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If you are into building software, you’ve probably heard of the software development life cycle (SDLC). The SDLC describes the five stages of application development: the requirements phase, the design phase, the coding phase, the testing phase, and the release phase.
So, what does all this have to do with application security?
When we look at the SDLC, we also see five distinct chances of integrating security measures into the development process, or five chances to make sure that your application is as secure as possible!
Let’s start with the requirements phase. When you are identifying the functional requirements of the application, you should also identify the security requirements of those functionalities. For instance, if you need to transport data, do you also need to store and transport sensitive data? Do you need to take in user input and process it? If so, you might need to implement input validation. Will this app perform risky functionality such as file uploading?
The next step is to plan the application design around those security requirements. You can take the security requirements that you listed out in the requirements phase, and figure out how to design the application around these requirements. You’re typically asking questions like: How should we implement authentication and authorization? How do we handle user input safely? What kind of input validation should we use on different kinds of input? Where do we backup data and code? What protocols or encryption should we use to store and transport data safely?
The key is to design the app securely by considering security requirements along with its functional ones.
For the coding phase, put in place measures to ensure that development is being done securely. One of the first thing to do is to choose a secure programming language and framework. You can also implement policies and guidelines of how to handle untrusted data safely via validation, sanitization, and output encoding. Having a standardized policy for how to deal with these situations will make sure that each potential weak point in the application is properly handled.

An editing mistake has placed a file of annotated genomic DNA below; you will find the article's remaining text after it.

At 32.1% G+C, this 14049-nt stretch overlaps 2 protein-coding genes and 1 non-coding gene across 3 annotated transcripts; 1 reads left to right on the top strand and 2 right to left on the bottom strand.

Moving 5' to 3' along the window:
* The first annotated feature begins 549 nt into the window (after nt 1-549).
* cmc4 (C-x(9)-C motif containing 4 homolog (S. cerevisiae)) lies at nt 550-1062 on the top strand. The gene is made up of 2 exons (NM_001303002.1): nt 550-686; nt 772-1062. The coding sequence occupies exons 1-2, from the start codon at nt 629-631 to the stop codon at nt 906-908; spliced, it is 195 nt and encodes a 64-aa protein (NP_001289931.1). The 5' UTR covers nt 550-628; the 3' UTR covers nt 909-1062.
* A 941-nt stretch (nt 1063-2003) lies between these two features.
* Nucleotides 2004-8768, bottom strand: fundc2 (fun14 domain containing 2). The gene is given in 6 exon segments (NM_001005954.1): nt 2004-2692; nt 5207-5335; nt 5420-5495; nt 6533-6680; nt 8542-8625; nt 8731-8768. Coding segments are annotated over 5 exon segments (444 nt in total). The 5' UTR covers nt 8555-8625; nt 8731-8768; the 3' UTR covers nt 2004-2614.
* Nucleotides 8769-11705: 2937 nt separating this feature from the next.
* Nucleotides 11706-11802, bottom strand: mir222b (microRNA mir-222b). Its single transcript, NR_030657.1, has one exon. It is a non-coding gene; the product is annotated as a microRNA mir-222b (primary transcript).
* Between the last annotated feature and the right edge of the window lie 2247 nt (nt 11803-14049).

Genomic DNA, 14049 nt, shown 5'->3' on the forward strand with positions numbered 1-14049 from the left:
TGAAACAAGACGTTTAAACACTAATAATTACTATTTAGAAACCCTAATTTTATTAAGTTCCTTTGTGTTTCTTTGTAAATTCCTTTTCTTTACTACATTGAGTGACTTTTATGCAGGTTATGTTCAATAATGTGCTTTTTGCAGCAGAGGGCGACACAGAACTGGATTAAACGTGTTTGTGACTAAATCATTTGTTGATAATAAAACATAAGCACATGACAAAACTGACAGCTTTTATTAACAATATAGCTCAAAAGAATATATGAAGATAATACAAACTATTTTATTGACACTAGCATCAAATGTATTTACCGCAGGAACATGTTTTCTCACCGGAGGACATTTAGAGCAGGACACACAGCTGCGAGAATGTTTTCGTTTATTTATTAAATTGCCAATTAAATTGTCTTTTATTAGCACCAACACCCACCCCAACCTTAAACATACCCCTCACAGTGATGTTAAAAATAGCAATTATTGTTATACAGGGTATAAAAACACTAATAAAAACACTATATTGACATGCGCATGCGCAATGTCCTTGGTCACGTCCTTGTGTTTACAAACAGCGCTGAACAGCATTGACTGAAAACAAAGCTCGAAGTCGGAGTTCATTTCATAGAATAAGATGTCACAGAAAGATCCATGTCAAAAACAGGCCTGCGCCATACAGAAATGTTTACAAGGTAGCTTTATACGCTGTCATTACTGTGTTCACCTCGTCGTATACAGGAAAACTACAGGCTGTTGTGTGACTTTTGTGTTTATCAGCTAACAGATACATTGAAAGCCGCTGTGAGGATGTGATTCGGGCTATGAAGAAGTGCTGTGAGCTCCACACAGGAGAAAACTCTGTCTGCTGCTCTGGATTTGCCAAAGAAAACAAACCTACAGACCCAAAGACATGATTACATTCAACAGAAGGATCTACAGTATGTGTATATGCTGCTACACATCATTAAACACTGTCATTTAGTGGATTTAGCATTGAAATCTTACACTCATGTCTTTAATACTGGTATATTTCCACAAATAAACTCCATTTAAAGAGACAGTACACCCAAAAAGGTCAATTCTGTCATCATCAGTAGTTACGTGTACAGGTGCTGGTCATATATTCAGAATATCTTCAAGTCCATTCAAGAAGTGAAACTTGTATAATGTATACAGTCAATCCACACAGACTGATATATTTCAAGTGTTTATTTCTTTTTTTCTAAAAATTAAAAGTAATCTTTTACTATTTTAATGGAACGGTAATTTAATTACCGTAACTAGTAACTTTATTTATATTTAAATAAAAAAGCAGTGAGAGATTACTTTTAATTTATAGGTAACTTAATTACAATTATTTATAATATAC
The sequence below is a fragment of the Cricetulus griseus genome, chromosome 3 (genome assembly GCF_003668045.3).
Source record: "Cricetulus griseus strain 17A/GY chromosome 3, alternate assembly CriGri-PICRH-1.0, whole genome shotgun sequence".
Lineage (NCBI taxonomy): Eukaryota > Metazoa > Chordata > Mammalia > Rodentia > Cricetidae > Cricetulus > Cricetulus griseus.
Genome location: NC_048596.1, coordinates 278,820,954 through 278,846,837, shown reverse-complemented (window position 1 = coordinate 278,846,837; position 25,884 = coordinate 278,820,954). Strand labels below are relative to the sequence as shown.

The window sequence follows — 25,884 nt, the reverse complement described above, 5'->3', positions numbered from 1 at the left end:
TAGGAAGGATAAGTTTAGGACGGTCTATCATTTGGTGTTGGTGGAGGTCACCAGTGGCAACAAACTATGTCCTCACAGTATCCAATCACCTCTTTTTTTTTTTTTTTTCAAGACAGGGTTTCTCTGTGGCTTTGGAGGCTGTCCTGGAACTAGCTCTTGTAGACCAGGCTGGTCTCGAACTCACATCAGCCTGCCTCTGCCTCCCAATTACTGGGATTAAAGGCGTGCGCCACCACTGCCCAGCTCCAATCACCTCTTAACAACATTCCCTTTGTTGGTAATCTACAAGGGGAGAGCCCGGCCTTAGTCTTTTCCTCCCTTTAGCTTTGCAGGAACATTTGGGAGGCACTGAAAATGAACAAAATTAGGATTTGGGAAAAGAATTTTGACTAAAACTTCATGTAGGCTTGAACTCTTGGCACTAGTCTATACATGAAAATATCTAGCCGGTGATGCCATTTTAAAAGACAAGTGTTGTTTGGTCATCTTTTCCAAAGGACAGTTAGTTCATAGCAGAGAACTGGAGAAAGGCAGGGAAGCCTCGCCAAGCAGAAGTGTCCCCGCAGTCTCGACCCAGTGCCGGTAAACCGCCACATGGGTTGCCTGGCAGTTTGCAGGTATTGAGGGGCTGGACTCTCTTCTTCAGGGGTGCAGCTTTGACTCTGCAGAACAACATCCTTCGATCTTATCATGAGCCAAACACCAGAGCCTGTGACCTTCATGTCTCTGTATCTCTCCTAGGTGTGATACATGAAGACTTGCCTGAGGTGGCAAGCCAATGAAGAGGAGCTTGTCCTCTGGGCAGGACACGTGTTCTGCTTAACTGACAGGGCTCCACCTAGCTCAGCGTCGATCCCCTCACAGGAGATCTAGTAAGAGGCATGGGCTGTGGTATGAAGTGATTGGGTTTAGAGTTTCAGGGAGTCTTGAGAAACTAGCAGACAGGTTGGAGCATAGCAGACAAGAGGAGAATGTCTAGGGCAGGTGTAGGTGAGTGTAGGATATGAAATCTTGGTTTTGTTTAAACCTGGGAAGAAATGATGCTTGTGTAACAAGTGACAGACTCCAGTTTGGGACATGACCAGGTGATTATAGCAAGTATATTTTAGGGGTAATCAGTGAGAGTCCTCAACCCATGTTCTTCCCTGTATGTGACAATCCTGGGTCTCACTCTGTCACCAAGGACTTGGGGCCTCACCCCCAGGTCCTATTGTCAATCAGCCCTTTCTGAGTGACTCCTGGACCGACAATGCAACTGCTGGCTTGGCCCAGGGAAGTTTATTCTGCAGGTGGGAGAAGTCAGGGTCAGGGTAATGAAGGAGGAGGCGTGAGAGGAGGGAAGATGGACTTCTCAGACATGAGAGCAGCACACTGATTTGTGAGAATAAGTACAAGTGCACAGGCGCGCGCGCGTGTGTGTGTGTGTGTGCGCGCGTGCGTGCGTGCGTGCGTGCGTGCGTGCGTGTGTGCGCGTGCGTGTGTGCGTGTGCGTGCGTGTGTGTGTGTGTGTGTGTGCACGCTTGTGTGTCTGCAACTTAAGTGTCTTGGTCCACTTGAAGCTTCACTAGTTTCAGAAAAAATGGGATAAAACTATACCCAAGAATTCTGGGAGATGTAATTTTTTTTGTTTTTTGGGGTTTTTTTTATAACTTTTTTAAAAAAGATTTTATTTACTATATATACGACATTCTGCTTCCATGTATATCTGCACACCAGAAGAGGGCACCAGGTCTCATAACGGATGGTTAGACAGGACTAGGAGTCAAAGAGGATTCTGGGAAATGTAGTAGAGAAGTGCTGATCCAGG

During this stage, you should also employ a static analysis tool (SAST) to continuously scan your code during development and get rid of security vulnerabilities as much as possible. Static analysis tools automatically identify signs of various vulnerabilities in your code so that you can fix them right away. This will make things a lot easier during the testing phase.
And next up in the testing phase, implement a wide variety of security tests to test your application’s implementations and making sure no severe bugs make it to production. You can run dynamic scanning tools, conduct a penetration test, or conduct a manual security code review, for instance.
You should also test your application against a software composition analysis (SCA) tool. SCA tools keep track of an application’s dependencies and alert you if publicly disclosed vulnerabilities are found in your application.
Often, we won’t start to consider security until the testing phase. But this phase should not be where your security effort starts. It should be a fail-safe to catch vulnerabilities that somehow slip past security protocols implemented earlier during your development cycle instead.
And finally after release, you can build in routine security tests, such as static analysis scans and SCA, to monitor the application after deployment. You can also consider starting a bug bounty program or vulnerabilities disclosure program to let third-party security researchers safely report security bugs in your application.
This entire process is what people mean when they say “shift left”. “Shift left” security means to perform security testing and checks earlier rather than later in the SDLC. Instead of integrating security considerations into only the later phases of software development like testing and release, we should incorporate them into the earlier stages of requirement, design, and coding.
By considering security during the application’s requirements and design phases, you can plan out your security measures before significant effort is wasted in implementing insecure designs and architectures. And by conducting security testing throughout the coding phase too, you can find security flaws before a feature becomes more complicated and integrated into the rest of the application.
Security does not start after you finish writing code, instead, it should be a constant consideration before, during, and after your work in the IDE.
Thanks for reading! What is the most challenging part of developing secure software for you? I’d love to know. Feel free to connect on Twitter @vickieli7.
Building a secure application in five steps was originally published in ShiftLeft Blog on Medium, where people are continuing the conversation by highlighting and responding to this story.
*** This is a Security Bloggers Network syndicated blog from ShiftLeft Blog – Medium authored by Vickie Li. Read the original post at: https://blog.shiftleft.io/building-a-secure-application-in-five-steps-9b1d285a0437?source=rss—-86a4f941c7da—4
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